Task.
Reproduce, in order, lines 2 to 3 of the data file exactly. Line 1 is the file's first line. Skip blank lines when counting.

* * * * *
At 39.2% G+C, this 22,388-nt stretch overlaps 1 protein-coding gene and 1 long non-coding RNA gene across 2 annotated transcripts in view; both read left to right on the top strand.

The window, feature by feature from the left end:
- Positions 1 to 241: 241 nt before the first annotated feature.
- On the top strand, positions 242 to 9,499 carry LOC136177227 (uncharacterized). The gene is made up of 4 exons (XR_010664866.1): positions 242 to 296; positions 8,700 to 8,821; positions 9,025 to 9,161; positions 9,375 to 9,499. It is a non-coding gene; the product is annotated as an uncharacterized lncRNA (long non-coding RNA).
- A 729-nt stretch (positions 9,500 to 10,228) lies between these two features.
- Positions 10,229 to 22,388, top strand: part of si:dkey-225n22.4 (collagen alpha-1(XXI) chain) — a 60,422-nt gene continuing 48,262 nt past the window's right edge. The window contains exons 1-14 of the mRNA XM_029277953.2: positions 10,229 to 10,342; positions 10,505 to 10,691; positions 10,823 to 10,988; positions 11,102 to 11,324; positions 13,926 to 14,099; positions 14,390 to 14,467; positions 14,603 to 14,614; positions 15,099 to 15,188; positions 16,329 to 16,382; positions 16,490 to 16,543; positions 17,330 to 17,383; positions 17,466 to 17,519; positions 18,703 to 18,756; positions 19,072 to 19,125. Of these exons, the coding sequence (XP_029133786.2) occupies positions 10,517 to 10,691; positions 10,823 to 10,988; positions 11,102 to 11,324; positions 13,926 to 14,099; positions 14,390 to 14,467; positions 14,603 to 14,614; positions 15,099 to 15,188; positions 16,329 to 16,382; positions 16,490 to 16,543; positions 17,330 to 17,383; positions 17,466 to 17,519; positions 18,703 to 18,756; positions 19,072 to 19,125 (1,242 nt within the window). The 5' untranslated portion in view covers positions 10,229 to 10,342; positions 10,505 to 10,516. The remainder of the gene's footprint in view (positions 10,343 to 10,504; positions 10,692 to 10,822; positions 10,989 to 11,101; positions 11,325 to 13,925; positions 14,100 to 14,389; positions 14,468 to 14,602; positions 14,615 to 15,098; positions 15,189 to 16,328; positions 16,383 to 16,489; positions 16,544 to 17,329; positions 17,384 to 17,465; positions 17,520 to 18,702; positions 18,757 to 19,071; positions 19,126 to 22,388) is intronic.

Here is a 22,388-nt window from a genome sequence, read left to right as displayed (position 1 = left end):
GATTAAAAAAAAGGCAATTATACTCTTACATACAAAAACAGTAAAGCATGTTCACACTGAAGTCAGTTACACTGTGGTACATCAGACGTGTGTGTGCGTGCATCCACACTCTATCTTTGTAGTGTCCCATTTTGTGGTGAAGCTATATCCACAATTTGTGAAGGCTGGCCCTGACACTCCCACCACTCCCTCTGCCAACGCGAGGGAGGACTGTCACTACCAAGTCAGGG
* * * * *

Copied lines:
The window, feature by feature from the left end:
- Positions 1 to 241: 241 nt before the first annotated feature.